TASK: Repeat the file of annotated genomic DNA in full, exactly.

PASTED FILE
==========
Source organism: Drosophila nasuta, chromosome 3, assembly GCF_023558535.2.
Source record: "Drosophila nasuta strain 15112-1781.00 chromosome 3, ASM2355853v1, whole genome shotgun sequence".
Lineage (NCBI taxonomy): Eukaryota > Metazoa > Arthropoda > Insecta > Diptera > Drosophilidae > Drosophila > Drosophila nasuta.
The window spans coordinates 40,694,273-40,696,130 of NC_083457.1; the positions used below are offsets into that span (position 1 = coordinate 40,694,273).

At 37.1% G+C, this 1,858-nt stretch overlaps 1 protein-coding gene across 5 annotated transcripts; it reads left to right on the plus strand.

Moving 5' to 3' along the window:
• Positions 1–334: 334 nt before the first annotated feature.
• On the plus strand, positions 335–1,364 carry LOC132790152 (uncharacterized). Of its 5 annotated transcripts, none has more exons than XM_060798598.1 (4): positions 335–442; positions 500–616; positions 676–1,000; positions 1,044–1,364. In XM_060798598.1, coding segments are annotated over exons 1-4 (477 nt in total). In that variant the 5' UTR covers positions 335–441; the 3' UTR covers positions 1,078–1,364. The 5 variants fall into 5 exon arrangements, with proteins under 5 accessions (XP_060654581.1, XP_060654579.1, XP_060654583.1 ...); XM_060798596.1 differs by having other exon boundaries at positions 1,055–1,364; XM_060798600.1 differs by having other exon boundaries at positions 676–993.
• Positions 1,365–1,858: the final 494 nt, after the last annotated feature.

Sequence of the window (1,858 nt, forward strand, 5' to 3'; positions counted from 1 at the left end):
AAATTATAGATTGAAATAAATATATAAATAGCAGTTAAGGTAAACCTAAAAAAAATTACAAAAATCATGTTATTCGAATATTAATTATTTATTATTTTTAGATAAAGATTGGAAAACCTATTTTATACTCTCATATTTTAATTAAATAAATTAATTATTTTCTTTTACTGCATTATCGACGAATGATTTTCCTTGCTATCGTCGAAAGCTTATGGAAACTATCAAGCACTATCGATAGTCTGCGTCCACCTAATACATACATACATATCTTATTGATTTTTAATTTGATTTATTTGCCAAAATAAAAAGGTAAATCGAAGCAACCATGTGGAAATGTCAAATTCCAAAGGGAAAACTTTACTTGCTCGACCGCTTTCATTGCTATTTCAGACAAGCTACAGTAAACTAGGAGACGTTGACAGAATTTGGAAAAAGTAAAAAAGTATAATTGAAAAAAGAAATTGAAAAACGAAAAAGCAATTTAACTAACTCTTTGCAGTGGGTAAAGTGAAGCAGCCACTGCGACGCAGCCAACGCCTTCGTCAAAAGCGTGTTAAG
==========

Source organism: Drosophila nasuta, chromosome 3, assembly GCF_023558535.2.
Source record: "Drosophila nasuta strain 15112-1781.00 chromosome 3, ASM2355853v1, whole genome shotgun sequence".
Lineage (NCBI taxonomy): Eukaryota > Metazoa > Arthropoda > Insecta > Diptera > Drosophilidae > Drosophila > Drosophila nasuta.
The window spans coordinates 40,694,273-40,696,130 of NC_083457.1; the positions used below are offsets into that span (position 1 = coordinate 40,694,273).

At 37.1% G+C, this 1,858-nt stretch overlaps 1 protein-coding gene across 5 annotated transcripts; it reads left to right on the plus strand.

Moving 5' to 3' along the window:
• Positions 1–334: 334 nt before the first annotated feature.
• On the plus strand, positions 335–1,364 carry LOC132790152 (uncharacterized). Of its 5 annotated transcripts, none has more exons than XM_060798598.1 (4): positions 335–442; positions 500–616; positions 676–1,000; positions 1,044–1,364. In XM_060798598.1, coding segments are annotated over exons 1-4 (477 nt in total). In that variant the 5' UTR covers positions 335–441; the 3' UTR covers positions 1,078–1,364. The 5 variants fall into 5 exon arrangements, with proteins under 5 accessions (XP_060654581.1, XP_060654579.1, XP_060654583.1 ...); XM_060798596.1 differs by having other exon boundaries at positions 1,055–1,364; XM_060798600.1 differs by having other exon boundaries at positions 676–993.
• Positions 1,365–1,858: the final 494 nt, after the last annotated feature.

Sequence of the window (1,858 nt, forward strand, 5' to 3'; positions counted from 1 at the left end):
AAATTATAGATTGAAATAAATATATAAATAGCAGTTAAGGTAAACCTAAAAAAAATTACAAAAATCATGTTATTCGAATATTAATTATTTATTATTTTTAGATAAAGATTGGAAAACCTATTTTATACTCTCATATTTTAATTAAATAAATTAATTATTTTCTTTTACTGCATTATCGACGAATGATTTTCCTTGCTATCGTCGAAAGCTTATGGAAACTATCAAGCACTATCGATAGTCTGCGTCCACCTAATACATACATACATATCTTATTGATTTTTAATTTGATTTATTTGCCAAAATAAAAAGGTAAATCGAAGCAACCATGTGGAAATGTCAAATTCCAAAGGGAAAACTTTACTTGCTCGACCGCTTTCATTGCTATTTCAGACAAGCTACAGTAAACTAGGAGACGTTGACAGAATTTGGAAAAAGTAAAAAAGTATAATTGAAAAAAGAAATTGAAAAACGAAAAAGCAATTTAACTAACTCTTTGCAGTGGGTAAAGTGAAGCAGCCACTGCGACGCAGCCAACGCCTTCGTCAAAAGCGTGTTAAG